Stoicism, the third great philosophy of the Ancient World. It still has a huge amount to teach us, especially in these emotion-saturated times. What’s more, the Stoic legacy has shaped our world in more ways than you might expect.
Stoicism teaches the development of self-control and fortitude as a means of overcoming destructive emotions; the philosophy holds that becoming a clear and unbiased thinker allows one to understand the universal reason (logos). A primary aspect of Stoicism involves improving the individual’s ethical and moral well-being:
This principle also applies to the realm of interpersonal relationships; to be free from anger, envy, and jealousy, and to accept even slaves as equals of other men, because all men alike are products of nature.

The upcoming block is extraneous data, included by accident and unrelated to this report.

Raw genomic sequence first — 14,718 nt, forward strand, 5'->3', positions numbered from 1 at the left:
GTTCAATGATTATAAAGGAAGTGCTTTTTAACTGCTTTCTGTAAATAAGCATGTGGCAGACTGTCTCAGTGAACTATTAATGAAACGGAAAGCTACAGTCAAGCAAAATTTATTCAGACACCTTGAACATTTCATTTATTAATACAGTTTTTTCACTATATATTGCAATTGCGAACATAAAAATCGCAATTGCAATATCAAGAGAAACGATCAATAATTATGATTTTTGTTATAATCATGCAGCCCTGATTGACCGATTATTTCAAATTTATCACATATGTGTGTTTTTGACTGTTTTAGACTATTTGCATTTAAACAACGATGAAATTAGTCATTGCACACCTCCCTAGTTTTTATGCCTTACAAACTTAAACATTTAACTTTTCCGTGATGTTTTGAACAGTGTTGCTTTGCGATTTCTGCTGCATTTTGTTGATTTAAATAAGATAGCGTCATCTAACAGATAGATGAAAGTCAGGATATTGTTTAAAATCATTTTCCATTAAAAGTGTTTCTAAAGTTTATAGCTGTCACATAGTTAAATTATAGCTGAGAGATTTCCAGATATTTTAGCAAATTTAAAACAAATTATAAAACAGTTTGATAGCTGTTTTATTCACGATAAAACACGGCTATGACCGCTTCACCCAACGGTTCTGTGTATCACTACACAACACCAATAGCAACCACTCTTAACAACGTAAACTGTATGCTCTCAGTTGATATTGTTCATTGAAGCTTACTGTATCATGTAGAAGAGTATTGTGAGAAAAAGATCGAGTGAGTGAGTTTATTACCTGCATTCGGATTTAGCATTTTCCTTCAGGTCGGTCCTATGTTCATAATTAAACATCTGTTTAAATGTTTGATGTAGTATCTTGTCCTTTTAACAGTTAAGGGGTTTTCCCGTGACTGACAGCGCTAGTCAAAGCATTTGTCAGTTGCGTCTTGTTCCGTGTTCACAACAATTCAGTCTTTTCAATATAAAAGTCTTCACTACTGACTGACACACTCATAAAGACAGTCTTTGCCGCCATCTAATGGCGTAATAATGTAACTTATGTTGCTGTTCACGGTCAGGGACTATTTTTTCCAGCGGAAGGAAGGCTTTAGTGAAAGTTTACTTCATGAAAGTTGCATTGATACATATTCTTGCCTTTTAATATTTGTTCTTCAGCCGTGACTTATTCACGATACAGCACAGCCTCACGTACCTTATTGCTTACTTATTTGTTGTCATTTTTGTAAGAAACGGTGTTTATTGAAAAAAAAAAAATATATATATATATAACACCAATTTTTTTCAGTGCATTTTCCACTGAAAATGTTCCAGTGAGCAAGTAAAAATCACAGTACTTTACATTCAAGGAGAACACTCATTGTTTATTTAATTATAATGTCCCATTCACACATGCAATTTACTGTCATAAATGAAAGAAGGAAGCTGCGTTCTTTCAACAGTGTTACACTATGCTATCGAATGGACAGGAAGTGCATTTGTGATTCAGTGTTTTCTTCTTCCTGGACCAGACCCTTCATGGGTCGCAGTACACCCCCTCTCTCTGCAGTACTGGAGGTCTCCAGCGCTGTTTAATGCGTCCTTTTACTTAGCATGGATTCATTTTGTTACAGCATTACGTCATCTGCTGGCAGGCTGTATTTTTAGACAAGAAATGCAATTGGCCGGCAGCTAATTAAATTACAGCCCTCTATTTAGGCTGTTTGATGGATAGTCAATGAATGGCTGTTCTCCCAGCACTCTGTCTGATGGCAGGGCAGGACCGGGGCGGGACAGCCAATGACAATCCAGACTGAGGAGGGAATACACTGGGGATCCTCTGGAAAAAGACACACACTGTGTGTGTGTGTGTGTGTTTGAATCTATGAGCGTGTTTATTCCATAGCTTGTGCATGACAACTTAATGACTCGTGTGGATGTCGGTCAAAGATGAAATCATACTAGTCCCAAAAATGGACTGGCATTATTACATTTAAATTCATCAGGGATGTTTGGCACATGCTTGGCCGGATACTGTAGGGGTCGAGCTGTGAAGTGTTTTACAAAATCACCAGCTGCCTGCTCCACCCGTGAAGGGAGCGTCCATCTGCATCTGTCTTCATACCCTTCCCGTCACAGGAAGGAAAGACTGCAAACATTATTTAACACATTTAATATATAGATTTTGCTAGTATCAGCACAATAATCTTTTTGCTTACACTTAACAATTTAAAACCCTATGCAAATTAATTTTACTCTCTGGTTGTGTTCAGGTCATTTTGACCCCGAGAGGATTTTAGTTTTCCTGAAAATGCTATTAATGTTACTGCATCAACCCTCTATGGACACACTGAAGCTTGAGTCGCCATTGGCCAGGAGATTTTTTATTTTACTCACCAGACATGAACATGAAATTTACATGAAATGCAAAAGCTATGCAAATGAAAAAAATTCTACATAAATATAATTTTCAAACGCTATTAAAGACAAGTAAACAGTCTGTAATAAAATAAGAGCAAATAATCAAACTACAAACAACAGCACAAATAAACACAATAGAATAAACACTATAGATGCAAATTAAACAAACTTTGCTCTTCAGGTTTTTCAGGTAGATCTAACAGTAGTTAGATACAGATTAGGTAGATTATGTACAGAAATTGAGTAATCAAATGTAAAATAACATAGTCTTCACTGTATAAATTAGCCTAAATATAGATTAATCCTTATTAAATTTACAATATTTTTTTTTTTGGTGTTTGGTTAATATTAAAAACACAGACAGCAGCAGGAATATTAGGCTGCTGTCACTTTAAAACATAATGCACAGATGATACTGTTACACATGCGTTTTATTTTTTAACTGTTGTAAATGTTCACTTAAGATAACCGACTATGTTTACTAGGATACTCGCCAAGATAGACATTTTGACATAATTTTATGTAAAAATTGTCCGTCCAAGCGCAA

Melvyn Bragg and guests discuss Stoicism. It was founded by Zeno in the fourth century BC and flourished in Greece and then in Rome. Its ideals of inner solitude, forbearance in adversity and the acceptance of fate won many brilliant adherents. It made it the dominant philosophy across the whole of the Ancient World. The ex-slave Epictetus said:
Seneca, the politician, declared that:
The stoic thoughts of Marcus Aurelius, the philosopher emperor, provided a rallying point for empire builders into the modern age. Stoicism influenced the Christian church. It had a big effect on Shakespeare and Renaissance drama. It may even have given the British their ‘stiff upper lip’. But it’s a philosophy that was almost forgotten in the 20th century. Does it still have a legacy for us today?
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